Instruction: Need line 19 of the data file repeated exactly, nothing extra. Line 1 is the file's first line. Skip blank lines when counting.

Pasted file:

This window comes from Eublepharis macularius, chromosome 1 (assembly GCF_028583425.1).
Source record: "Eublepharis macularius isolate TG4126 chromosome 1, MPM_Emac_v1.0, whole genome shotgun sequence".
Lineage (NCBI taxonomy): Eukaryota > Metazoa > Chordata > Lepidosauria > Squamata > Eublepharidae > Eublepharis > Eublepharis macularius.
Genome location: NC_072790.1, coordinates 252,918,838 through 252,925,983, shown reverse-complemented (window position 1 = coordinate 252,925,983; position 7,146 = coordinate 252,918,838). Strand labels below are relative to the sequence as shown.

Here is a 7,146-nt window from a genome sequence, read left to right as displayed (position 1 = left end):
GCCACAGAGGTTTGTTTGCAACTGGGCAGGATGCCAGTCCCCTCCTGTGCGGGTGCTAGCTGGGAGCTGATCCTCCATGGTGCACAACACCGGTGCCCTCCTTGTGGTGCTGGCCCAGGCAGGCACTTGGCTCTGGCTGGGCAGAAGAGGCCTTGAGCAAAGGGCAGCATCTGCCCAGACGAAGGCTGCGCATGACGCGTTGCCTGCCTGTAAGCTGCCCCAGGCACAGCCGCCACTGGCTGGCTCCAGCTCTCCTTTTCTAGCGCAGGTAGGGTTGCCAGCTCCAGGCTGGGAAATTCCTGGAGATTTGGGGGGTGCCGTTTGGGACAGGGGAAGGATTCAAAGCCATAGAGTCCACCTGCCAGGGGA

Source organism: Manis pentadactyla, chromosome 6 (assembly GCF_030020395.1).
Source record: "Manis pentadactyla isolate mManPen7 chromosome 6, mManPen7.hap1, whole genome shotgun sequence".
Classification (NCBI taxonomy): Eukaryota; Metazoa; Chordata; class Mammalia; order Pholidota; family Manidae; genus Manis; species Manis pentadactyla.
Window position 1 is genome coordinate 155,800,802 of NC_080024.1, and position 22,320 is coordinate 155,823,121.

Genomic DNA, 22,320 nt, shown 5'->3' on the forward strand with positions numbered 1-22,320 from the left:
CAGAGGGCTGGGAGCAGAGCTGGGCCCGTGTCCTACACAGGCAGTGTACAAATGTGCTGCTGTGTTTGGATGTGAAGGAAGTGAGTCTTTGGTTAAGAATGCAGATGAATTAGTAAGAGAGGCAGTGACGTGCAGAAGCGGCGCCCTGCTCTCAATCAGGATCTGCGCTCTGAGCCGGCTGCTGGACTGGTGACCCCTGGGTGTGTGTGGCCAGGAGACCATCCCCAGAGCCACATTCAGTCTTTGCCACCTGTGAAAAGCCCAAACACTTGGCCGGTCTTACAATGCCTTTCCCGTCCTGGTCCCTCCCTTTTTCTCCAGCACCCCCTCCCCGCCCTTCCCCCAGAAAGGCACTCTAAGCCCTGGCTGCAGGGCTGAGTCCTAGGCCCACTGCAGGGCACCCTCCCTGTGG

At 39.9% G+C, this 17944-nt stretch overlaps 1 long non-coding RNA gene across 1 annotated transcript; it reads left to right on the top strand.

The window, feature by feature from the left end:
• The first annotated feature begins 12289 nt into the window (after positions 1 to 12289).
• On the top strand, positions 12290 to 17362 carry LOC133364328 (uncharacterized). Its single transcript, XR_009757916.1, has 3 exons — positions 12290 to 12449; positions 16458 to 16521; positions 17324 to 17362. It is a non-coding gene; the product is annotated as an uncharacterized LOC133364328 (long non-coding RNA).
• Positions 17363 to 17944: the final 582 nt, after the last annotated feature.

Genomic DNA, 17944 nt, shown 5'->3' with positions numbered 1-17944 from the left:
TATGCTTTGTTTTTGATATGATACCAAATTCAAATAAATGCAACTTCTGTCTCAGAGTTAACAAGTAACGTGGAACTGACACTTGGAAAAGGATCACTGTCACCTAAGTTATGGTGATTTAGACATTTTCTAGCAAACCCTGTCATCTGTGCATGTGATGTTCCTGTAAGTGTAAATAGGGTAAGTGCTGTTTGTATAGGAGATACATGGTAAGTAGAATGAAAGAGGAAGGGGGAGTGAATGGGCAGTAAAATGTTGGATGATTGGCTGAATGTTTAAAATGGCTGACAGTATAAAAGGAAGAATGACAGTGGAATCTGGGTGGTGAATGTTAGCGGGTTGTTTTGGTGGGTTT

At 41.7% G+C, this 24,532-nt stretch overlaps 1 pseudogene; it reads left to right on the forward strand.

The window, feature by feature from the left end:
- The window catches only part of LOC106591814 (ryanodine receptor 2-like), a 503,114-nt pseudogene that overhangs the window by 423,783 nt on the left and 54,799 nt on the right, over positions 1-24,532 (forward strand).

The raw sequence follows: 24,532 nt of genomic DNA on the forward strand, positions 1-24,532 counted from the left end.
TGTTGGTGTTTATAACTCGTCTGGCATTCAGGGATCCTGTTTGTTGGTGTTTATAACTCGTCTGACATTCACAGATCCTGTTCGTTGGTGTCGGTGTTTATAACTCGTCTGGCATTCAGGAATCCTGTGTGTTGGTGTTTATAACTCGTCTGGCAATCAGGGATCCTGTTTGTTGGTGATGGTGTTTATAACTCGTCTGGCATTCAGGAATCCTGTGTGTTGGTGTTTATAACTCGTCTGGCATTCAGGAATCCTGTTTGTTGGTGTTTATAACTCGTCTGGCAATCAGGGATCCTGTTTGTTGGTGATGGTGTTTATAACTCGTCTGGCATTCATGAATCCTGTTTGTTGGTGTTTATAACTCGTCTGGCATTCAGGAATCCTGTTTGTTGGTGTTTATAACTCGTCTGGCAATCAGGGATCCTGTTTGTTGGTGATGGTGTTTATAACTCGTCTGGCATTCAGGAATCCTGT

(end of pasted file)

TATGCTTTGTTTTTGATATGATACCAAATTCAAATAAATGCAACTTCTGTCTCAGAGTTAACAAGTAACGTGGAACTGACACTTGGAAAAGGATCACTGTCACCTAAGTTATGGTGATTTAGACATTTTCTAGCAAACCCTGTCATCTGTGCATGTGATGTTCCTGTAAGTGTAAATAGGGTAAGTGCTGTTTGTATAGGAGATACATGGTAAGTAGAATGAAAGAGGAAGGGGGAGTGAATGGGCAGTAAAATGTTGGATGATTGGCTGAATGTTTAAAATGGCTGACAGTATAAAAGGAAGAATGACAGTGGAATCTGGGTGGTGAATGTTAGCGGGTTGTTTTGGTGGGTTT